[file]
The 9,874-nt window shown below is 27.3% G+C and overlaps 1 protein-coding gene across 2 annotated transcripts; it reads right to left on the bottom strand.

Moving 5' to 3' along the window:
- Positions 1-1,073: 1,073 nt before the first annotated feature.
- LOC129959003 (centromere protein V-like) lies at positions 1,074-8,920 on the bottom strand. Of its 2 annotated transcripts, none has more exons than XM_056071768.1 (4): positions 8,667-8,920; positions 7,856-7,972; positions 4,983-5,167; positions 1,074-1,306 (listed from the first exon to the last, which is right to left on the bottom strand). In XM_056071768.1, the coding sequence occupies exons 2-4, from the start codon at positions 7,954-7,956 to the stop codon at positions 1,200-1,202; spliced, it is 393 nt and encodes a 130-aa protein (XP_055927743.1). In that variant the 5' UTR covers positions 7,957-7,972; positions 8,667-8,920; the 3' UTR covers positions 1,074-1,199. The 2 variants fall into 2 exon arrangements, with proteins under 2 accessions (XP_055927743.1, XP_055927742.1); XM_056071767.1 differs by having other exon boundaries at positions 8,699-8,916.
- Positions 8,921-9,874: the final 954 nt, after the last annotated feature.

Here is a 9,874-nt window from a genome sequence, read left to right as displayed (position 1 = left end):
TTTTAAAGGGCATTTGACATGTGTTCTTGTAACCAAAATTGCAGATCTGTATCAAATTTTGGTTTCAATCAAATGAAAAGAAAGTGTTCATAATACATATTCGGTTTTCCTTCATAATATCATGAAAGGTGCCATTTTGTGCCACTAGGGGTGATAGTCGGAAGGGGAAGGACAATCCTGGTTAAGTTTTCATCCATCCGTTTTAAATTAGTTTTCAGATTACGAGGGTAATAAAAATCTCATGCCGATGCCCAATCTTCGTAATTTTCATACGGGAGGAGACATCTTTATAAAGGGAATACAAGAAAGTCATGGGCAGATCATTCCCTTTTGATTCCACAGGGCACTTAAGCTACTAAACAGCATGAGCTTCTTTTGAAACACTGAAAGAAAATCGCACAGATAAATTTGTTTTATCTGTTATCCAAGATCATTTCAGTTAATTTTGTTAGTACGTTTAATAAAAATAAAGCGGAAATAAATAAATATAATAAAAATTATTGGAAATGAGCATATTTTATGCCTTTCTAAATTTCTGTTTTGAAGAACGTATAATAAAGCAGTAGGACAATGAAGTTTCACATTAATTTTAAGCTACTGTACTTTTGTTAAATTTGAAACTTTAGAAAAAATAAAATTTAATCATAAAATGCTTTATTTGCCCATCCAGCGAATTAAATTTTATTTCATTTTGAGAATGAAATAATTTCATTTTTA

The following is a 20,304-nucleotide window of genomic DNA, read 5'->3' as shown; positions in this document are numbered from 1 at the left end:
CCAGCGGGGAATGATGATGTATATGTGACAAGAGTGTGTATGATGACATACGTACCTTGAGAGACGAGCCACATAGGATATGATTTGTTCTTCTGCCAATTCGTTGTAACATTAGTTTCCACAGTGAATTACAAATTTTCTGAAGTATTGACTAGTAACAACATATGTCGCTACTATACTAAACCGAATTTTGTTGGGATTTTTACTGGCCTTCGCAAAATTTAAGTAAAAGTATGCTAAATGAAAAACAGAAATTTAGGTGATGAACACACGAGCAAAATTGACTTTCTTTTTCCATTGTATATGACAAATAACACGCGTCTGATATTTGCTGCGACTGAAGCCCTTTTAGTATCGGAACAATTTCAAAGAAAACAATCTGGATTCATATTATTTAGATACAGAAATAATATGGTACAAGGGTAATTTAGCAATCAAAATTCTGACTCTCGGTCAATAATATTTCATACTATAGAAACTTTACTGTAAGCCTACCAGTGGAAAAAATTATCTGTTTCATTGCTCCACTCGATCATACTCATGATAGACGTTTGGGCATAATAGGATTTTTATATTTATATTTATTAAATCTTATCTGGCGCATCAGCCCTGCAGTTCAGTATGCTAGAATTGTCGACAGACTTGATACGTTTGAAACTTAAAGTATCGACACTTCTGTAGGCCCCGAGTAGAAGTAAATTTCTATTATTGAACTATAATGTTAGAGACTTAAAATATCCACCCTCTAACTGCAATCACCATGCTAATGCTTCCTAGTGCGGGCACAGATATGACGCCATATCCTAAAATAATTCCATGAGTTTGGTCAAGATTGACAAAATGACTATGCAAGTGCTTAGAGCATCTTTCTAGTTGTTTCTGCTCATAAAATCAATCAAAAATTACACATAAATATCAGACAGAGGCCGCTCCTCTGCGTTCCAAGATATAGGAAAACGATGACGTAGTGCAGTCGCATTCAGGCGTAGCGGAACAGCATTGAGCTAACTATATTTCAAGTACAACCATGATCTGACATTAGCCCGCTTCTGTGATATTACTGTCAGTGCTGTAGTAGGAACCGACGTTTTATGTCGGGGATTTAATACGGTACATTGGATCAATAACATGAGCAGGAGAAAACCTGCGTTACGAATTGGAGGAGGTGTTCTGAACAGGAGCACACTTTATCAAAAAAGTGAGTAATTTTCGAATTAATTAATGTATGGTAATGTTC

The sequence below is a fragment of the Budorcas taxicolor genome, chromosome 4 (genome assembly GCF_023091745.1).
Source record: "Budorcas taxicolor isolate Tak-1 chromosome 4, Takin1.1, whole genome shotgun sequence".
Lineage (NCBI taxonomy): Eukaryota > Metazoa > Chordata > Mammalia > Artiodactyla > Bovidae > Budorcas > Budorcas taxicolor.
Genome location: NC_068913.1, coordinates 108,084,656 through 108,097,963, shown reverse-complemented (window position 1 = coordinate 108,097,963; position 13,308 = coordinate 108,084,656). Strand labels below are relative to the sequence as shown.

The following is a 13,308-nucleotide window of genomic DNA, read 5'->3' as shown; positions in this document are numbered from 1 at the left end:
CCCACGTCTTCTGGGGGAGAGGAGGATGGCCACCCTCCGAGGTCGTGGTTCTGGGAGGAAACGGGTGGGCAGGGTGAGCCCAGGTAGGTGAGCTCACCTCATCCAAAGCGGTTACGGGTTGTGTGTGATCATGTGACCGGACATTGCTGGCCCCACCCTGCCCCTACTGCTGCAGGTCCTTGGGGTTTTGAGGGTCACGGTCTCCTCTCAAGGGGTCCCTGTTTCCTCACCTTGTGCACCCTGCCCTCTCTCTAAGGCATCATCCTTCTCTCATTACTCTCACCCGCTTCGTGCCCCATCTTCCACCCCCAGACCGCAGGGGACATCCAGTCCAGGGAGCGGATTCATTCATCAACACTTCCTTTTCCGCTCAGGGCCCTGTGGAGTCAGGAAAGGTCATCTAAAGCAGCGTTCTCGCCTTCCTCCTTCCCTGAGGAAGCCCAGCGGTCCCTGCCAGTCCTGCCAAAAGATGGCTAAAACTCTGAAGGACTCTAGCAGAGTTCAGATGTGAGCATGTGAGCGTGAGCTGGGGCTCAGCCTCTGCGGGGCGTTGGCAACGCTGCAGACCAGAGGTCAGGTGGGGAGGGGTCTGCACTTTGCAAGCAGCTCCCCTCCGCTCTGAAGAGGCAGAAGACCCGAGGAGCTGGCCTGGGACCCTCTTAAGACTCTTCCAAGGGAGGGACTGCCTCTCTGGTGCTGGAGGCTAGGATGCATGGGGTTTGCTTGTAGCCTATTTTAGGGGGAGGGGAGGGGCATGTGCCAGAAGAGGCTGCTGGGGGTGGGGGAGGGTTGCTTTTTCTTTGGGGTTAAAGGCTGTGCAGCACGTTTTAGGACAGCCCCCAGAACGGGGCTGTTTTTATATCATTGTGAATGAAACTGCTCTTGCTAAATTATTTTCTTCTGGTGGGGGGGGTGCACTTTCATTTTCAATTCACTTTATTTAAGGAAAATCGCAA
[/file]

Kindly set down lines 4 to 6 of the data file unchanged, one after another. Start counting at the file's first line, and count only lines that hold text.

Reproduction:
- LOC129959003 (centromere protein V-like) lies at positions 1,074-8,920 on the bottom strand. Of its 2 annotated transcripts, none has more exons than XM_056071768.1 (4): positions 8,667-8,920; positions 7,856-7,972; positions 4,983-5,167; positions 1,074-1,306 (listed from the first exon to the last, which is right to left on the bottom strand). In XM_056071768.1, the coding sequence occupies exons 2-4, from the start codon at positions 7,954-7,956 to the stop codon at positions 1,200-1,202; spliced, it is 393 nt and encodes a 130-aa protein (XP_055927743.1). In that variant the 5' UTR covers positions 7,957-7,972; positions 8,667-8,920; the 3' UTR covers positions 1,074-1,199. The 2 variants fall into 2 exon arrangements, with proteins under 2 accessions (XP_055927743.1, XP_055927742.1); XM_056071767.1 differs by having other exon boundaries at positions 8,699-8,916.
- Positions 8,921-9,874: the final 954 nt, after the last annotated feature.

Here is a 9,874-nt window from a genome sequence, read left to right as displayed (position 1 = left end):